A Beacon in the Night

"There are no words to express the feelings that induce a sailor to offer fervent prayers when he sees this mark of sympathy expressed by his fellow men. Suddenly he sees that he is no longer alone in the midst of the ocean waves; he sees that people are caring for him with paternal solicitude."
-Lavrentiy Zagoskin, on sighting the lighthouse at Sitka, Alaska in 1839

Waugoshance Lighthouse in the open waters
of Lake Michigan (photo by K. Walters)
[I had a version of this post published in BoatUS Magazine (April/May 2013) as "U.S. and Canadian Lights Dimming", but I prefer this version]

The sun was on the rise to reveal the horizon when we left Beaver Island in the middle of northern Lake Michigan bound for Mackinac Island in Lake Huron. That day's sail covered a stretch of open water from the Beaver Island archipelago into the Straits of Mackinac, an area characterized by shoals and boulders broadly known as Gray's Reef. The navigational chart for the area is full of artful underwater contours and hazards, some of which are marked with lonely lighthouses miles from dry land in the middle of the big lake.  

The most striking of the three openwater lighthouses we skirted was the abandoned Waugoshance Lighthouse. The rusting metal and crumbling concrete body was clearly feeling the neglect. If I were to personify this old sentinel, I'd say it looked sad to have been replaced by the White Shoals lighthouse but still stands proud of its 19th century service life. The light keepers of long ago at Waugoshance have also been replaced, by birds...lots of them and their guano too.

Pemaquid Point Light in Bristol, Maine (photo by K. Walters)
Abandoned lighthouses are becoming commonplace on waterways around the country. In today's society, lighthouses have become an antiquated part of navigation and are increasingly expensive to maintain and operate. This is a sad occurrence for maritime history buffs and those of us who find reward in the ways of traditional seamanship. As the lighthouses slip into disrepair and, in some instances, give way to storms and harsh coastal environments, we're losing cultural and educational value. But there's hope and opportunity!

Hunting Island Lighthouse, South Carolina
(photo by K. Walters)

Fortunately, there are many really passionate and active lighthouse preservation societies around the country working to preserve and restore lighthouses, if not for their traditional navigational purpose then for their cultural and aesthetic value. You too can be a part of keeping lighthouses alive. Check out these really cool opportunities:

  • Wouldn't it be great to spend a night in a lighthouse? You'd have ample time to explore the property, learn the history of the facility, and experience both daylight and nighttime happenings. Check the United States Lighthouse Society's U.S. Lighthouse Accommodations page to find your ideal overnight stay.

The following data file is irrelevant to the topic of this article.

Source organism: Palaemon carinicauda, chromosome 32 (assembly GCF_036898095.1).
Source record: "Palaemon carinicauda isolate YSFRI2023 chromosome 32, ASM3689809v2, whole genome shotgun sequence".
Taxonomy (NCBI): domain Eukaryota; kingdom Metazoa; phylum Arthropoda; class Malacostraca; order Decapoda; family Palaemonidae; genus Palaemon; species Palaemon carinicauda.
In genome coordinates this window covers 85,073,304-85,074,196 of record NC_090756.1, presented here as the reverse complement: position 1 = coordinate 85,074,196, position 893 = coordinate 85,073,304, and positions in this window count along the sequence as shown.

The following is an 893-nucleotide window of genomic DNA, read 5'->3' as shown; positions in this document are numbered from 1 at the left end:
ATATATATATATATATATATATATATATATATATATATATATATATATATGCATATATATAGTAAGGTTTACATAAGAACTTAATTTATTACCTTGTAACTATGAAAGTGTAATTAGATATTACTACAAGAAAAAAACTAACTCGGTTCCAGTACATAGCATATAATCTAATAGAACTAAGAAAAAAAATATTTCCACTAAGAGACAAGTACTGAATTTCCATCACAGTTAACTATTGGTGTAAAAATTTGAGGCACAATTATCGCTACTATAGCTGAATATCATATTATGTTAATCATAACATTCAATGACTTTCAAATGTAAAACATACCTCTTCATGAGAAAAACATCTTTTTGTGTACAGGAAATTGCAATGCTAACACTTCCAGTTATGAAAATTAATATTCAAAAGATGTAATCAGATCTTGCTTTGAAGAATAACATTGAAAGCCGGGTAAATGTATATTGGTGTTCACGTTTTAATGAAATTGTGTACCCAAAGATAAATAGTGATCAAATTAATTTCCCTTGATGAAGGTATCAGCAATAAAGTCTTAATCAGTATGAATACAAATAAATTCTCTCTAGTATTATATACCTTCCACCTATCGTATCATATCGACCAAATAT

• Ever wondered what it's like to be a light keeper? Are you up for more than just an overnight stay? Many of the government-owned lighthouses operated by the National Park Service accept volunteer light keepers for varying lengths of time. Volunteering for a season as a light keeper is on my personal "to do" list. I think it would be awesome to learn the history of light keeping by actually doing it. For a listing of opportunities by state, check the National Park Services's Maritime Heritage Program.
  • Looking for the ultimate lighthouse experience? The National Historic Lighthouse Preservation Act of 2000 provides a mechanism for the disposal of federally-owned historic lighthouses. In most cases, this means that lighthouse ownership is transferred at no cost to federal agencies, state and local governments, nonprofit corporations, educational agencies, and community development organizations. If no eligible and suitable steward is identified, the NHLPA authorizes the federal government to conduct a public sale of the lighthouse. This of course means that there are chances for you to purchase a lighthouse and convert it to your home or "cottage"! How cool is that?  You could live a life like no other, often in some really spectacular seaside (or even open water!) locations. Some lighthouses have been purchased for very reasonable prices through this process, but you should be aware that the new owners are required to keep the lighthouse's historical structure and appearance intact and maintained to a set standard. Still, this is a really unique opportunity to live out a dream by the sea for the right person. Check here for more information about the program and to see available lighthouses. 
Muskegon Pier Light, Muskegon, Michigan (photo by K. Walters)


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